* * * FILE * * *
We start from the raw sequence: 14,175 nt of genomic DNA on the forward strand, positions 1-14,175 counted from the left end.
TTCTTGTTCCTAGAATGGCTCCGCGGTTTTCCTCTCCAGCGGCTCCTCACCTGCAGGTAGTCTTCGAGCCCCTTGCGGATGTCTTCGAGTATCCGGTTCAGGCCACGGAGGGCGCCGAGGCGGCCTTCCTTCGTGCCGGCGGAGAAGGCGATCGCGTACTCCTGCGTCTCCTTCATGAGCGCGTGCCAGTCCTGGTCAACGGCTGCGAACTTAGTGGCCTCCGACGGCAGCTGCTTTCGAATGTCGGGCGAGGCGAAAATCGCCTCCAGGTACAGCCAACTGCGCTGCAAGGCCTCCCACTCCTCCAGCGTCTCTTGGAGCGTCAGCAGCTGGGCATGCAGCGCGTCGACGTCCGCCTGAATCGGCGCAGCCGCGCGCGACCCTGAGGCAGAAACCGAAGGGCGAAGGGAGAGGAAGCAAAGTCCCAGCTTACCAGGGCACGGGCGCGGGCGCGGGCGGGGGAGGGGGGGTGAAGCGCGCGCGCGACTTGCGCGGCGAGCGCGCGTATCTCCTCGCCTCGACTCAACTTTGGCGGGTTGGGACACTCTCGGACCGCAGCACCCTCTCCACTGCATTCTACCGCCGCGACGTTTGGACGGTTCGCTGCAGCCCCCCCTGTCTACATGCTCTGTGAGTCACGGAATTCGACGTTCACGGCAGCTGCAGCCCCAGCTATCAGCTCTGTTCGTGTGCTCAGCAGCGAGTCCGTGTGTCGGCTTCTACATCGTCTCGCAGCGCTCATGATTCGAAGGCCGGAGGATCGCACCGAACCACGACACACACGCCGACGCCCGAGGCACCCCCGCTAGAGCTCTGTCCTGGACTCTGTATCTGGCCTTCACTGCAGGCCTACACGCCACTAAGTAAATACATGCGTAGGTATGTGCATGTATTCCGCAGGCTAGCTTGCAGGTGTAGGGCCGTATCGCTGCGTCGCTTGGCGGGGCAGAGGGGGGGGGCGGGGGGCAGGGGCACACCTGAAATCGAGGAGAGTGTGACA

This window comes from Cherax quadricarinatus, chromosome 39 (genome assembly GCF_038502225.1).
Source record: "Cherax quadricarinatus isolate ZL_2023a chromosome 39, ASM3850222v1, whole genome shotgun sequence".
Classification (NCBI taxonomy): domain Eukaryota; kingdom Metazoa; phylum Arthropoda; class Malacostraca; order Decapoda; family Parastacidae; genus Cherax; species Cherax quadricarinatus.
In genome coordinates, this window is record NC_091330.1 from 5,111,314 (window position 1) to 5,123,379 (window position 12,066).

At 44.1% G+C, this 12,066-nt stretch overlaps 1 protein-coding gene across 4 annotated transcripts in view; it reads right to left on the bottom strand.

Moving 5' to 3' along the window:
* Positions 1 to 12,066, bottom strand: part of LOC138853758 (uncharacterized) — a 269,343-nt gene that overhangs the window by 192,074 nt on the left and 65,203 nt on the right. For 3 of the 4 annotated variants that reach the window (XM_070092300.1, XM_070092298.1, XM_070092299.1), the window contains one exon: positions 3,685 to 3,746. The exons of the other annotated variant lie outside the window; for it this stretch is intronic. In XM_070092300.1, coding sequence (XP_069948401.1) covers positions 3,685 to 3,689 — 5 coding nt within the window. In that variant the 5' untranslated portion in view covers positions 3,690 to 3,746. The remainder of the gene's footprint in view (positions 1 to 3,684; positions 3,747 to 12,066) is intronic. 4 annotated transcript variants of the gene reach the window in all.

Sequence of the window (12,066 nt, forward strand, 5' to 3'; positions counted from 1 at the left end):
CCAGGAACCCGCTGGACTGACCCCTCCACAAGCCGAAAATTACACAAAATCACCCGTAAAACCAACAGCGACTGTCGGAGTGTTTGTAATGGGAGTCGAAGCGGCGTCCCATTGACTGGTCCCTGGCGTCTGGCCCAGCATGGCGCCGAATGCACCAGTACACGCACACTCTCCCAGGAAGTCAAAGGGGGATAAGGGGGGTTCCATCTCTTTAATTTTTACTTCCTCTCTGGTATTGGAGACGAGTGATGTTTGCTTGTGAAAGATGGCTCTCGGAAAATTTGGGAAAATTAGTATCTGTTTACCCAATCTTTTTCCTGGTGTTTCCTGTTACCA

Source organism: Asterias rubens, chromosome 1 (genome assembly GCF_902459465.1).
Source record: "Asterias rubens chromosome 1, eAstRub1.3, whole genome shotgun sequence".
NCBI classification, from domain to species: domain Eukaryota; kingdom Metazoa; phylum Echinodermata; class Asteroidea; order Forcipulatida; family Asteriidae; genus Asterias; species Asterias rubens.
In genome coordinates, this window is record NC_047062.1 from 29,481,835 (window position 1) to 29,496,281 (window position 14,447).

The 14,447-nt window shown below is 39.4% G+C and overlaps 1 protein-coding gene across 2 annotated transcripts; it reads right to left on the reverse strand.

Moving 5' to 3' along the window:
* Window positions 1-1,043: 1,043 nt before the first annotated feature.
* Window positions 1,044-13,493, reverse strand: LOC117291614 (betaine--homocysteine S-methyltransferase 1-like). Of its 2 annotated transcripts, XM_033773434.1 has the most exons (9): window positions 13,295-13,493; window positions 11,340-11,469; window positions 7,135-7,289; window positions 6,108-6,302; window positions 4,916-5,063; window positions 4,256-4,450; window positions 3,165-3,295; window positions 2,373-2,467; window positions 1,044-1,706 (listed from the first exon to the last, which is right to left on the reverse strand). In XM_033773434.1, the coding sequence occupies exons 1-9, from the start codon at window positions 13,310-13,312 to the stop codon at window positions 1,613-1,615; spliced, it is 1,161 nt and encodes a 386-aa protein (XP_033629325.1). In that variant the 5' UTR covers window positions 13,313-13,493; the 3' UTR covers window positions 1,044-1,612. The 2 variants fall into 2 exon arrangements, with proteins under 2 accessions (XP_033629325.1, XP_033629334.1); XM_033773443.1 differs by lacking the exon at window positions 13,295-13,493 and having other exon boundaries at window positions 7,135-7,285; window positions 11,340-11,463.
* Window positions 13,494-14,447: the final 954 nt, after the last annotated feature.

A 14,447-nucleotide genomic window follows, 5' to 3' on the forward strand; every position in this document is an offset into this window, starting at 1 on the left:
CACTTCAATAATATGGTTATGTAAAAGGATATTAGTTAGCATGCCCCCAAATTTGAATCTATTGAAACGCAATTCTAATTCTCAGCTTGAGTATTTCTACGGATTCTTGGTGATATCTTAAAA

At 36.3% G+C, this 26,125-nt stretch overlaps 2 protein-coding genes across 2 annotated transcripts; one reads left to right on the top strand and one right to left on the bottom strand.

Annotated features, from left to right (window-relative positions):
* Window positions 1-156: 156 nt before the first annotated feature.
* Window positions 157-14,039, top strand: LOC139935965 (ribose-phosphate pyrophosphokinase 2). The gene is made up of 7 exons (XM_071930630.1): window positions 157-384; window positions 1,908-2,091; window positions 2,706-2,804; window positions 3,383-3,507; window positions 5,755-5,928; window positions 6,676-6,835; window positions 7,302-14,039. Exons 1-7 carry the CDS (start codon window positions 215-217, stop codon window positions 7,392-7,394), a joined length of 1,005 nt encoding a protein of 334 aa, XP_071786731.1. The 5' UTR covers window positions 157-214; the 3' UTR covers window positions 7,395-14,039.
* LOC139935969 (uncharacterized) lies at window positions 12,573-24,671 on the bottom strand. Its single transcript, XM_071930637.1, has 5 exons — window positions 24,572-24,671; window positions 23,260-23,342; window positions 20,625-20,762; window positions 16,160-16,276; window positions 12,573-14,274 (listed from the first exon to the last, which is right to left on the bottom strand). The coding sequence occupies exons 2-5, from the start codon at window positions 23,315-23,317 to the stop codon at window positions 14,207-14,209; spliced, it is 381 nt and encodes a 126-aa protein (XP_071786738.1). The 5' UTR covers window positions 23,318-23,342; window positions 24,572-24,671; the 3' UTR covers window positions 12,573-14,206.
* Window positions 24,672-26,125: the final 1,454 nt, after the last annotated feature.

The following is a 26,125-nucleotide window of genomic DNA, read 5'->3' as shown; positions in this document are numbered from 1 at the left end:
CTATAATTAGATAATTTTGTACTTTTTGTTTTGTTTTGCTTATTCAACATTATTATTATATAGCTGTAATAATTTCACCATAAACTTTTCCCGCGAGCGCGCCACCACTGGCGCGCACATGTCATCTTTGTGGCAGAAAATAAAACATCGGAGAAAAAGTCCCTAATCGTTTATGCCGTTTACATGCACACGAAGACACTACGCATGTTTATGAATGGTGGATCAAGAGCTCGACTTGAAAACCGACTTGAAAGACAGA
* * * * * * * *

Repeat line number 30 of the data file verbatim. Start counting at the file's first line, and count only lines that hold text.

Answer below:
CTATAATTAGATAATTTTGTACTTTTTGTTTTGTTTTGCTTATTCAACATTATTATTATATAGCTGTAATAATTTCACCATAAACTTTTCCCGCGAGCGCGCCACCACTGGCGCGCACATGTCATCTTTGTGGCAGAAAATAAAACATCGGAGAAAAAGTCCCTAATCGTTTATGCCGTTTACATGCACACGAAGACACTACGCATGTTTATGAATGGTGGATCAAGAGCTCGACTTGAAAACCGACTTGAAAGACAGA